4. Tap on the text you spoke in order to edit it.
5. Change anything you’d like and then hit Done on the bottom right of the keyboard.

Siri will re-process your request and give you new answers or results. In some cases, certain names and places can be frustrating and it’s much easier to correct one word than manually search for something in Safari or through your device. Just simply correct what Siri doesn’t understand.

How to pan and zoom in the Quick Look app on your Mac
~iMore
1. Click on the file you’d like to use Quick Look on to highlight it and hit the space bar to trigger Quick Look.
2. Once the Quick Look Window opens, hold down the alt – option key on your Mac’s keyboard.
3. While holding down the alt – option key scroll around or zoom in and out.

That’s all there is to it. It’s somewhat of a hidden feature in Quick Look and one that one of our writers stumbled upon a while back on accident.

Paste an address and Contacts will parse it
~OSXHints
I’m not sure how long this has been the case, but if you copy an address, say from a web site, and paste it into the first address field (street) in Contacts, Contacts will parse appropriately.

For example, try:
1234 Easy St
Pleasantville, CA 43402

When pasted into Contacts it will correctly place the City, State and Zip into the appropriate fields.

How to redeem a gift card with the App Store app on iPhone and iPad
~iMore
1. Launch the App Store app on your iPhone or iPad.
2. Tap on the Featured tab in the bottom navigation if you aren’t there already.
3. Scroll all the way down to the bottom of the Featured page.
4. Tap on the Redeem button.
5. You may be asked to sign into your iTunes ID, do that now.
6. Tap on Use Camera.
7. Align the code on the back of the card so the camera can see it. It should automatically grab it. 8. That’s it, your balance should now reflect the gift card.

How to redeem a gift card with the iTunes app on iPhone and iPad
~iMore
1. Launch the iTunes app on your iPhone or iPad.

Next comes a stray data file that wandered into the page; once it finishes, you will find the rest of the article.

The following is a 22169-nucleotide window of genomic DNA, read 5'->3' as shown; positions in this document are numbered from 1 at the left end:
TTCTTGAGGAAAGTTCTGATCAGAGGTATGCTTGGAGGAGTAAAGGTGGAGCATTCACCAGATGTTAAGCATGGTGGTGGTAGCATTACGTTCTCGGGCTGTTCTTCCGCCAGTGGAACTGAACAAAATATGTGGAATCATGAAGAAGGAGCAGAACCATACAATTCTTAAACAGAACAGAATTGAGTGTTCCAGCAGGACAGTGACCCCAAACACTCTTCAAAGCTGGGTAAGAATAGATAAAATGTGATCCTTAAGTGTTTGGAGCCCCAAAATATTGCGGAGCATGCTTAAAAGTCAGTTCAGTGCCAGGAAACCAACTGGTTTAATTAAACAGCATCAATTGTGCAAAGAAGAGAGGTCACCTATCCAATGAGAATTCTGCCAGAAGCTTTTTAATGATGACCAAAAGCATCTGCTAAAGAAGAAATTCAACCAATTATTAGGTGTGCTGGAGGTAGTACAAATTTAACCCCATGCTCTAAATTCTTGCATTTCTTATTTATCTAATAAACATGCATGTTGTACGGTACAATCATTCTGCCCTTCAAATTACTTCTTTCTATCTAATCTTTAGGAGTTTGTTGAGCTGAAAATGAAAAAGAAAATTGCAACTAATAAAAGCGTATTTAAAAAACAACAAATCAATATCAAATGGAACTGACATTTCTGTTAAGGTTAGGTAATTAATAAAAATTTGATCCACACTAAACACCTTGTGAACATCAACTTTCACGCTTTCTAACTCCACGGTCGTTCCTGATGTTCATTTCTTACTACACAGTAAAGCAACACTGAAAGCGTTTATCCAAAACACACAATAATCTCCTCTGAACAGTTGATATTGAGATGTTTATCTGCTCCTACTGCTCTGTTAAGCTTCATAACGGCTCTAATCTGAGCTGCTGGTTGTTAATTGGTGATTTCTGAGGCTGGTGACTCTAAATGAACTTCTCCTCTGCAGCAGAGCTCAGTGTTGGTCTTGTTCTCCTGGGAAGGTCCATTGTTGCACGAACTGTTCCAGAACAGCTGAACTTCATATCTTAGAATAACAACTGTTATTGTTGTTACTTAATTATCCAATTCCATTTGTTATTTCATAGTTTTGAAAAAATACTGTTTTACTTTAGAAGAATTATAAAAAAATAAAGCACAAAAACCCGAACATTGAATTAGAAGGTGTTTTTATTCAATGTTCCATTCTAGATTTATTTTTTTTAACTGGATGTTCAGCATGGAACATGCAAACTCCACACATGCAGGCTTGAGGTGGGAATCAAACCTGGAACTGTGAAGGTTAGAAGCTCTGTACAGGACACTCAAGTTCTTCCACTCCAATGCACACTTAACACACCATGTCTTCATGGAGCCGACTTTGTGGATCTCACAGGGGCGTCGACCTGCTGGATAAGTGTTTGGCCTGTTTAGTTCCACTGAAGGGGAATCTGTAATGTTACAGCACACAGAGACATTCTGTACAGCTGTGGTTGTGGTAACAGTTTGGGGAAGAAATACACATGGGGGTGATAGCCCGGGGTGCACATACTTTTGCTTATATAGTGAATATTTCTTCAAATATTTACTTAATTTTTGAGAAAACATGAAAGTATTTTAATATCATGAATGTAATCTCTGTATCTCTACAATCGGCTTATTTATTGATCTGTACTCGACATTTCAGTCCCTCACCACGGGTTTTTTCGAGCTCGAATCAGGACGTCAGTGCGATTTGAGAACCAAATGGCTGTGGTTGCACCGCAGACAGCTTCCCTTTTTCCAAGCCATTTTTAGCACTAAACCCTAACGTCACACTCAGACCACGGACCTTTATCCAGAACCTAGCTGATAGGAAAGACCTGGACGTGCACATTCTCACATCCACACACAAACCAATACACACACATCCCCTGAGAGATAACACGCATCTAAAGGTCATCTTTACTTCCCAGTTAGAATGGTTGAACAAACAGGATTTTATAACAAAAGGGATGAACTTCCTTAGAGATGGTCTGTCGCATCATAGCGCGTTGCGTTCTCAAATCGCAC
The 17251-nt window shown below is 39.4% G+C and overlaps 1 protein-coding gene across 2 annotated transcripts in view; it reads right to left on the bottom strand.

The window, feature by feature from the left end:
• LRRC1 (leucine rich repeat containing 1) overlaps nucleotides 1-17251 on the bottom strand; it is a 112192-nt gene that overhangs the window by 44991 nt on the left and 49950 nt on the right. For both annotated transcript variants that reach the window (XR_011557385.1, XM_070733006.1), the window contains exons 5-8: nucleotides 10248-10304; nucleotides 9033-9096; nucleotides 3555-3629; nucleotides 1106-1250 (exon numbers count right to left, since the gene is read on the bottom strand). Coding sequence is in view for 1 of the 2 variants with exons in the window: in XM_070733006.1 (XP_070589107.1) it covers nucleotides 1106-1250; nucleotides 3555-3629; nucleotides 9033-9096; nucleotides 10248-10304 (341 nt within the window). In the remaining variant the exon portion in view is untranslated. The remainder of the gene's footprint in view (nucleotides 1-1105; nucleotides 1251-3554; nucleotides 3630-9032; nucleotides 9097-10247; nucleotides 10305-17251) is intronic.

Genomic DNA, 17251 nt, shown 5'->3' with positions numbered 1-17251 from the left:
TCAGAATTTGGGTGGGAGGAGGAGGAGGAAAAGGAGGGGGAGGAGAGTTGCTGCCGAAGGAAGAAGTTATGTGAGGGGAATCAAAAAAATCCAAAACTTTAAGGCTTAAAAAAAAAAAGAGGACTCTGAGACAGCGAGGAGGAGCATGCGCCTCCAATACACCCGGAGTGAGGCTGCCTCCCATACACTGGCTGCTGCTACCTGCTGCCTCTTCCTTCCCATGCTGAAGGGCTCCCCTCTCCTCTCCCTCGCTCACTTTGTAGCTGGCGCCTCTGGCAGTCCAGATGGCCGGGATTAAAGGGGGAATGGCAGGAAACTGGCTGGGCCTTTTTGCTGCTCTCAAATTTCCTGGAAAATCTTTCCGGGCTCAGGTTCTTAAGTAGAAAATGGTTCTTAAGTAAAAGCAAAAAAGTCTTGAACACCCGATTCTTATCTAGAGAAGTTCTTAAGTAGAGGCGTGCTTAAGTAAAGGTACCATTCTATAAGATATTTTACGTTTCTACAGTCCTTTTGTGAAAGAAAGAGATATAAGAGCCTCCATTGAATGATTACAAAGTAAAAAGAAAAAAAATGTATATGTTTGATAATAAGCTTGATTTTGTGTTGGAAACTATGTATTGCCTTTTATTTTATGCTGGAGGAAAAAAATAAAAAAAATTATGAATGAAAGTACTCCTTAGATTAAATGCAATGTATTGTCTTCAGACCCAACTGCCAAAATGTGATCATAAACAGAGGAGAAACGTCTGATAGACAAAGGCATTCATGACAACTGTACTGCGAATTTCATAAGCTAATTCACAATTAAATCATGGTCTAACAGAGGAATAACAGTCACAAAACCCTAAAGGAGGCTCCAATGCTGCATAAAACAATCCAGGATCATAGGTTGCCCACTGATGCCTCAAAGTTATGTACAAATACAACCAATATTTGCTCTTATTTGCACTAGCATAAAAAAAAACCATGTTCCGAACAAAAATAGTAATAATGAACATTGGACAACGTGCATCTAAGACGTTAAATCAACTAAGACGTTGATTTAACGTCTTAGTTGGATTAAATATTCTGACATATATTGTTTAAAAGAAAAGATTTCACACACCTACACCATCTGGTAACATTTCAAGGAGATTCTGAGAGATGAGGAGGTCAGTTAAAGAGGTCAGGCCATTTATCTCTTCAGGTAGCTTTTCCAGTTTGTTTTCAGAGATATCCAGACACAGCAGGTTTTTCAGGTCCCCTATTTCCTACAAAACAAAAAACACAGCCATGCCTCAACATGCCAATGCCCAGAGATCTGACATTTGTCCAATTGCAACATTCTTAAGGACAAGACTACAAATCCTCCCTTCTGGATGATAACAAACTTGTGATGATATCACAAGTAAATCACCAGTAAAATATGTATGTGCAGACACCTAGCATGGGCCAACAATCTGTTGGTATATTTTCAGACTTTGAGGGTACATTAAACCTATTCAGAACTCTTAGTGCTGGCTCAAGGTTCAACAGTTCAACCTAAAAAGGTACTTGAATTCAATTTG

2. Scroll down to the bottom of any page except the search page.
3. Tap on the Redeem button.
4. You may be asked to sign into your iTunes ID, do that now.
5. Tap on Use Camera.
6. Align the code on the back of the card so the camera can see it. It should automatically grab it.
7. That’s it, your balance should now reflect the gift card.

Get 53+ High Quality Mac & Apple Hardware Icons Right in OS X
~iMore
Here’s the path to where these icons are located:

/System/Library/CoreServices/CoreTypes.bundle/Contents/Resources/

Mary’s X Files, May 2014

Low-power mode for Maps.app
~Macworld
It’s possible to save power when using Maps to navigate in a car. It’s an obvious trick once you know about it, and easy too.

When you’re navigating with the Maps app, you’re probably used to it chewing through battery life. Even on a full charge my iPhone 5 doesn’t last more than 2-3 hours when navigating.

To eke out extra life, just press the Sleep button (top of the phone), once you’re on your way and are on a long stretch before the next turn/navigation point (i.e. on a freeway for 50 miles). The screen will blank, but the navigation will continue. The phone will briefly wake 10 miles from your next turn/navigation point, to tell you about it, and will wake 2 miles from it and stay awake until you get past it.

To switch back to non-power-saving mode, just swipe as usual to wake the phone. To be honest this doesn’t save a huge amount of battery life in my tests, but it’s better than nothing. For long journeys,you really need a USB power source such as those that fit into cigarette lighter sockets.

Adjust the volume or brightness in smaller increments
~TUAW
Recent MacBook Pro and Air models have a wonderful keyboard that allows you to quickly adjust the volume of the system and the brightness of either your display or backlit keyboard. When you tap these brightness buttons, the levels are adjusted in single increments between 0 and 16. This is useful, but what if you want finer control over your volume or brightness level?

Apple has provided a way on most recent versions of OS X to adjust the volume and the brightness levels in quarter increments using the Option+Shift keys. Just use the following combinations to make these finer changes:

  • Option+Shift+Volume Up/Down
  • Option+Shift+Display Brightness Up/Down
  • Option+Shift+Backlit Brightness Up/Down

 

The volume and display adjustments are easily heard and seen as you change them, while the backlit changes are much more subtle.